• Gang-style graffiti was reported found on the back of a garage on the 300 block of South Diamond Street in Centralia on Thursday morning, according to police.

• Chehalis police were called Thursday morning to Southwest McFadden Avenue about graffiti on a garage.

• Police were called Wednesday morning to Washington Elementary School on the 800 block of Field Avenue in Centralia about graffiti that showed up on the walls of the school, according to the Centralia Police Department. It didn’t appear to be gang-related, police said.

WRECK

• A 19-year-old Chehalis driver escaped serious injury when she apparently hit some ice, ran into a ditch and rolled her car on the 400 block of Highway 603 near Chehalis, the Lewis County Sheriff’s Office reported yesterday. It happened late Thursday afternoon, the sheriff’s office said. Her 1994 Chevrolet Cavalier was described as totaled.

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Salkum triple homicide: Gunshot survivor testifies

Friday, December 9, 2011 at 10:23 pm
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Denise R. Salts answers questions from Lewis County Chief Criminal Deputy Prosecutor Brad Meagher.

By Sharyn  L. Decker
Lewis County Sirens news reporter

CHEHALIS – Denise R. Salts was tentative with many of her answers on the witness stand today, but more certain on a three points.

Salts, 52, said she recalled hearing only one gunshot that night while she was outside watering her tomato plants.

She said she went in through her back door and saw Ryan McCarthy at the dining room table, her longtime boyfriend David West Sr. sitting on the floor and John A. Booth standing facing the living room with his arms crossed.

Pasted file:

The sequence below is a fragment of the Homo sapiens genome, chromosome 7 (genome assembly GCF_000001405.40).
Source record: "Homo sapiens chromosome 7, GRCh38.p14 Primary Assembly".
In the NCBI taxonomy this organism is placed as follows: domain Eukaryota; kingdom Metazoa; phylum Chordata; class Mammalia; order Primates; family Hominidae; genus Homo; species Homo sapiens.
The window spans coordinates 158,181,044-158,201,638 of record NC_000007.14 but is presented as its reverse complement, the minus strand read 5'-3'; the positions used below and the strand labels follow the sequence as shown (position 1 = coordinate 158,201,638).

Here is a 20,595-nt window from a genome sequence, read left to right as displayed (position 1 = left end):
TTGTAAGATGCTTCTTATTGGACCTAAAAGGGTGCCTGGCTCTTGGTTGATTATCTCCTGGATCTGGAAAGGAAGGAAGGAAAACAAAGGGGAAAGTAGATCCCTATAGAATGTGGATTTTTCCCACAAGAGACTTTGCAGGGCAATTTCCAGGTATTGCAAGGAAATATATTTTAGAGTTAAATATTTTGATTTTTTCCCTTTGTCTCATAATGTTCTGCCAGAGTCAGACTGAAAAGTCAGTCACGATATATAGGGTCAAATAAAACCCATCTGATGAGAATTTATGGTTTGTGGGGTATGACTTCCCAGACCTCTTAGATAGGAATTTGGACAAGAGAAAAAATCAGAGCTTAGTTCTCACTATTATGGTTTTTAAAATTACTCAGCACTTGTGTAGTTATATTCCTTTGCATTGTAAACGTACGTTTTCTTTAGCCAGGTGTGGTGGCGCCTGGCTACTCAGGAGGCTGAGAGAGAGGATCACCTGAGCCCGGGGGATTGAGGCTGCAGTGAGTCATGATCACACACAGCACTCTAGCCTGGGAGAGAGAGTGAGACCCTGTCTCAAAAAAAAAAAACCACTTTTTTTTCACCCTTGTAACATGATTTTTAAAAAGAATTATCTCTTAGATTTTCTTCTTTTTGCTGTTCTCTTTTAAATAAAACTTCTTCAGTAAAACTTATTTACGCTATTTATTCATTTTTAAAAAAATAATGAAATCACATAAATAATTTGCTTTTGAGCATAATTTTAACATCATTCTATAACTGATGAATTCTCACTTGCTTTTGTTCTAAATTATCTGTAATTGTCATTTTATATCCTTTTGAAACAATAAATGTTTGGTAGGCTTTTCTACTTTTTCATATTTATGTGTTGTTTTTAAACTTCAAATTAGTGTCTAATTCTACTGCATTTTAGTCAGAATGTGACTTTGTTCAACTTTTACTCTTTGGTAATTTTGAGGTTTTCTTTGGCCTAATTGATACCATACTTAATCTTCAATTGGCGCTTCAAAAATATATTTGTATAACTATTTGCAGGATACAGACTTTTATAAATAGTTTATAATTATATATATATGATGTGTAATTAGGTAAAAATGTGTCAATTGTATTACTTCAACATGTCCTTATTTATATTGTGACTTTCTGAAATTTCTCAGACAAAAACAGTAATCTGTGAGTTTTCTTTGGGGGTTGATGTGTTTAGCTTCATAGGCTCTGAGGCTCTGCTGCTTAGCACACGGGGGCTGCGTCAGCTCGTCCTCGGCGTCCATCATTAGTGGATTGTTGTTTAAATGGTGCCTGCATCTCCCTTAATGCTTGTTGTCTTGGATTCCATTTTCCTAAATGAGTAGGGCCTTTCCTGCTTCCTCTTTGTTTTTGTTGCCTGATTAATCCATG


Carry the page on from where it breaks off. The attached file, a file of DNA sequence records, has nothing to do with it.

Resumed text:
“I didn’t see him have a gun in his hand, but he is the one who shot me,” Salts said identifying Booth as the man sitting at the at the defense table.

Salts was the lone survivor when she and three others were shot at her Wings Way home near Salkum in August 2010.

The first week of Booth’s triple-murder trial in Lewis County Superior Court came to a close with a little more than an hour of her testimony.

Salts spent about 19 days at Madigan Hospital with a life-threatening gunshot wound through her face, according to the doctor who treated her.

It was a small entry wound to the right of her nose, but the bullet fractured her jaw and other bones before exiting behind her left ear, according to Dr. Brian Chen.

As Salts was transported to the hospital on Aug. 21, 2010, her 52-year-old boyfriend, his 16-year-old son and a 50-year-old friend lay fatally wounded in her house, which was transformed into an active crime scene.

“She’s undoubtedly the strongest woman I’ve ever known,” her friend Pam Ferry said during an afternoon break in court proceedings. “And the fragile-ist at the same time.”